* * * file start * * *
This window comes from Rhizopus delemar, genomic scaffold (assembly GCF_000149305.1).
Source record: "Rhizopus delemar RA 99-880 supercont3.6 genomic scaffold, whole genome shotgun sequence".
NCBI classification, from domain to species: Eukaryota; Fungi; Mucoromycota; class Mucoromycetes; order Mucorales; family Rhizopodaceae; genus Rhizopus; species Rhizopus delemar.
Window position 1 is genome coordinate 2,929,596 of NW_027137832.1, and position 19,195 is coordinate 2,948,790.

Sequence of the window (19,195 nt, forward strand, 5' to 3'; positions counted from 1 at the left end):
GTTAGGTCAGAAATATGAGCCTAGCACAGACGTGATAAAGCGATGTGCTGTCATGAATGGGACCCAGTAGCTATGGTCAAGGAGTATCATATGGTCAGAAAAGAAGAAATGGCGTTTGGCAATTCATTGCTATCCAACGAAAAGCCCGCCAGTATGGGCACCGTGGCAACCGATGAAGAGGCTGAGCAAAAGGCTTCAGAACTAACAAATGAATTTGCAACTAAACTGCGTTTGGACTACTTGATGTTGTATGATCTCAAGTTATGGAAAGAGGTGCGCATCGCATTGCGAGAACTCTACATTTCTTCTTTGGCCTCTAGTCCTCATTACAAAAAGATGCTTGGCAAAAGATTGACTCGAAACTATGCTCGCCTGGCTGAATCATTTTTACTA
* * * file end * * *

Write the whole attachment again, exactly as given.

This window comes from Rhizopus delemar, genomic scaffold (assembly GCF_000149305.1).
Source record: "Rhizopus delemar RA 99-880 supercont3.6 genomic scaffold, whole genome shotgun sequence".
NCBI classification, from domain to species: Eukaryota; Fungi; Mucoromycota; class Mucoromycetes; order Mucorales; family Rhizopodaceae; genus Rhizopus; species Rhizopus delemar.
Window position 1 is genome coordinate 2,929,596 of NW_027137832.1, and position 19,195 is coordinate 2,948,790.

Sequence of the window (19,195 nt, forward strand, 5' to 3'; positions counted from 1 at the left end):
GTTAGGTCAGAAATATGAGCCTAGCACAGACGTGATAAAGCGATGTGCTGTCATGAATGGGACCCAGTAGCTATGGTCAAGGAGTATCATATGGTCAGAAAAGAAGAAATGGCGTTTGGCAATTCATTGCTATCCAACGAAAAGCCCGCCAGTATGGGCACCGTGGCAACCGATGAAGAGGCTGAGCAAAAGGCTTCAGAACTAACAAATGAATTTGCAACTAAACTGCGTTTGGACTACTTGATGTTGTATGATCTCAAGTTATGGAAAGAGGTGCGCATCGCATTGCGAGAACTCTACATTTCTTCTTTGGCCTCTAGTCCTCATTACAAAAAGATGCTTGGCAAAAGATTGACTCGAAACTATGCTCGCCTGGCTGAATCATTTTTACTA